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Physiological And Biochemical Zoology


Previous studies have shown that whole-animal thermal responses of ectotherms and heterotherms (e.g., hibernators), both of which experience a wide range of body temperatures, are related to the saturation level of somatic lipids, which in turn can be influenced by the ratio of saturated and unsaturated fatty acids in the diet. This study demonstrates that Djungarian hamsters held in long days display ambient temperature dependent choice of dietary fats, increasing their preference for saturated fats when ambient temperature increases ( to 27 degreesC) and later reversing this preference when ambient temperature is returned to its original value ( 8 degreesC). Changes in percent contribution of the unsaturated and saturated diets in response to temperature were accomplished almost solely by changes in the amount of unsaturated diet consumed. Temperature-dependent fatty acid choice occurs at a stage in the annual cycle when Djungarian hamsters do not enter spontaneous daily torpor and therefore experience only small changes in core body temperature. These results suggest that temperature-dependent fatty acid choice may occur in a wide range of animals, including nonheterothermic endotherms.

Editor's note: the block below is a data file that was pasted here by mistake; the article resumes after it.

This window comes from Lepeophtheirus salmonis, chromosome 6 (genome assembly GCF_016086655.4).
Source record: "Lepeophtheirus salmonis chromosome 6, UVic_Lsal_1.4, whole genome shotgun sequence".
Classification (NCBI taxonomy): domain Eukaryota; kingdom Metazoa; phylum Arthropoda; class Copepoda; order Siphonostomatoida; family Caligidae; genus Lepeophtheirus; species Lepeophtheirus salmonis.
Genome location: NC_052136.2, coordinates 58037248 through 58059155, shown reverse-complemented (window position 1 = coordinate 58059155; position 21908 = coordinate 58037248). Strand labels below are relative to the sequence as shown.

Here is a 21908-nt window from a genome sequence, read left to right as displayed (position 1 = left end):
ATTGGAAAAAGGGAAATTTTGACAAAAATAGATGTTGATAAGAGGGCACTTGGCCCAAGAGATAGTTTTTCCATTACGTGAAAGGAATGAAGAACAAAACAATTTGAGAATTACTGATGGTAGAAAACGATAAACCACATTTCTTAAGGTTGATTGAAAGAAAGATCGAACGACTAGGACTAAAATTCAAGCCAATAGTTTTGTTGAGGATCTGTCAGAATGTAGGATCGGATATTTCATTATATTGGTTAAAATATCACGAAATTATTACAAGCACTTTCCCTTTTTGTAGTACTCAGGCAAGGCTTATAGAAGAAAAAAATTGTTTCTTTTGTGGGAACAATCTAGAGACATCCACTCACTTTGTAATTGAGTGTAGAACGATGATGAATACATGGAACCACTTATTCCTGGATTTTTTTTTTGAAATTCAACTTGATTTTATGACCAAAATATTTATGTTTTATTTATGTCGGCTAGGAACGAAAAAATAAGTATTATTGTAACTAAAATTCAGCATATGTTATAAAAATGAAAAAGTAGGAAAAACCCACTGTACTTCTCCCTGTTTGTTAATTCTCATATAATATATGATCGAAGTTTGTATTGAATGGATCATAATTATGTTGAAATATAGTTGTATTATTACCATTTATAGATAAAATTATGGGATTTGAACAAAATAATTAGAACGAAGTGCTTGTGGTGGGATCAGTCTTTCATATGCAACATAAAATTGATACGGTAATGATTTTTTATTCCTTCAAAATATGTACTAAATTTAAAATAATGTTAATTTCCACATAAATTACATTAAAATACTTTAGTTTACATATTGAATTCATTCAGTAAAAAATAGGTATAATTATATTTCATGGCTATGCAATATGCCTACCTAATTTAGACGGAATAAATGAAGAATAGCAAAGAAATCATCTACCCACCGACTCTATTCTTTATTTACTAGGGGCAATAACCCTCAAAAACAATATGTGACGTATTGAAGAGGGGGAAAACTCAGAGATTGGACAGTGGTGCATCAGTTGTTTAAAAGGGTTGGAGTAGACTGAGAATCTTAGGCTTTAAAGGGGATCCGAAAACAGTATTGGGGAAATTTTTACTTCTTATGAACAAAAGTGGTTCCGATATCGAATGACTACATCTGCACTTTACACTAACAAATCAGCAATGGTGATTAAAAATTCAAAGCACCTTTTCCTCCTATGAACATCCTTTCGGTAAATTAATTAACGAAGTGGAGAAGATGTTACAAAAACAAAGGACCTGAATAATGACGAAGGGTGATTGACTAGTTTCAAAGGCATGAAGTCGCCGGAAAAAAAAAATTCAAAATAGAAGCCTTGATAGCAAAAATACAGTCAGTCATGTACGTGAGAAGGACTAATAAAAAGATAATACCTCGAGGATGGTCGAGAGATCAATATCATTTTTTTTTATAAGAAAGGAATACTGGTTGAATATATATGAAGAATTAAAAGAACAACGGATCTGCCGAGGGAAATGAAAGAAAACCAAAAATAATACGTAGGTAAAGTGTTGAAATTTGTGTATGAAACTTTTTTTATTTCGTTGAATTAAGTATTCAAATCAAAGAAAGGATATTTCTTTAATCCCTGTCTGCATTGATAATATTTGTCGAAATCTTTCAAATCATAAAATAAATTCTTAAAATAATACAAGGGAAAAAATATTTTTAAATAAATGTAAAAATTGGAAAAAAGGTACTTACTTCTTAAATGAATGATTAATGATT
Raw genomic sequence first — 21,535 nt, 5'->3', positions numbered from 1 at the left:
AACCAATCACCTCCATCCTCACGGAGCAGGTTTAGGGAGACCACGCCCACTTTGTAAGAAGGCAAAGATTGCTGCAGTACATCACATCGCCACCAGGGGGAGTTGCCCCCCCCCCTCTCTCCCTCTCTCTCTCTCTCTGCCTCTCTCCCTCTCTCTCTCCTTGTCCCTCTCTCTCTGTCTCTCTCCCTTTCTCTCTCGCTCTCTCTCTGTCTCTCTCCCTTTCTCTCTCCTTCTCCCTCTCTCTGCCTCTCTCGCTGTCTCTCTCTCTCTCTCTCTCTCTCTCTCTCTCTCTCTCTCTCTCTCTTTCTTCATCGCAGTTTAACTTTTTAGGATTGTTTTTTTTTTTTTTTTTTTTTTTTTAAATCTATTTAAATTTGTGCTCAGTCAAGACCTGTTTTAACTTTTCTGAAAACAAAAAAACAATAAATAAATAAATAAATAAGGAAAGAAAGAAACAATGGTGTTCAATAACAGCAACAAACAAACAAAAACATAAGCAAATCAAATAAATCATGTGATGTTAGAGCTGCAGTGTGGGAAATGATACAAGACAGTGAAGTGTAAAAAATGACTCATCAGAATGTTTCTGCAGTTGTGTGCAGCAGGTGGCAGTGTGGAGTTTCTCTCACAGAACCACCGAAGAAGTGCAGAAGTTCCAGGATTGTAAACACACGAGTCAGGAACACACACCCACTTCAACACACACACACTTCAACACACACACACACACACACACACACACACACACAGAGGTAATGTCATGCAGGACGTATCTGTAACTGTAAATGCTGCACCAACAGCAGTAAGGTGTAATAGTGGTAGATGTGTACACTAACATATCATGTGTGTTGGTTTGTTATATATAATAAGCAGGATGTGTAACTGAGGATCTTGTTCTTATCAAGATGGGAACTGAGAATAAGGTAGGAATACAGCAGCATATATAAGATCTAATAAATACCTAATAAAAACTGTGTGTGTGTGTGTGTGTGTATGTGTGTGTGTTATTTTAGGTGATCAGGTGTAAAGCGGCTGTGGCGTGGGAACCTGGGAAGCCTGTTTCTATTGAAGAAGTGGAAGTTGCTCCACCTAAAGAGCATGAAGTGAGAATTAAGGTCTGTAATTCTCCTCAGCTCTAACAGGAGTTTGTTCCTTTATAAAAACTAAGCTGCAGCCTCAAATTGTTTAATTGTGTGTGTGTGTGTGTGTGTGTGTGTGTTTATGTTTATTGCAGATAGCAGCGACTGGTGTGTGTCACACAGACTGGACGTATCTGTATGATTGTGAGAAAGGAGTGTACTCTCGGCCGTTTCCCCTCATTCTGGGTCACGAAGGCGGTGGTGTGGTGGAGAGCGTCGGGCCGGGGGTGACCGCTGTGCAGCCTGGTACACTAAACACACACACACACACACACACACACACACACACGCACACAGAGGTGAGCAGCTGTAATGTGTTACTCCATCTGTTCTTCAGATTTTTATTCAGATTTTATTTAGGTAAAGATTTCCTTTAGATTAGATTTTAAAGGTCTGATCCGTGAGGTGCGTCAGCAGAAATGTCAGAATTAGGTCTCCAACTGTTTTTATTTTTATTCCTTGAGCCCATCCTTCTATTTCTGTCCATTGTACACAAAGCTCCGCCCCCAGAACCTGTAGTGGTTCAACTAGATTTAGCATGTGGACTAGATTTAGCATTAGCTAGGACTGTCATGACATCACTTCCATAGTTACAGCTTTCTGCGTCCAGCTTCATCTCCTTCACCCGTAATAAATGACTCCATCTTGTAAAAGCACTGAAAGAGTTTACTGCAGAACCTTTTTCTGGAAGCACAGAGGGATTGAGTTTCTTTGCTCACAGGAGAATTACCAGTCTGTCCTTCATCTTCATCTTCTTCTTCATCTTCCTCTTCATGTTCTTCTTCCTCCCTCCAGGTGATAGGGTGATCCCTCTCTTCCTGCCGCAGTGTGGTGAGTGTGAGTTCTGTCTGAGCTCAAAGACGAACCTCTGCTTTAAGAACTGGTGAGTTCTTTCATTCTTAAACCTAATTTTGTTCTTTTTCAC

This work is freely available courtesy of University of Chicago Press.

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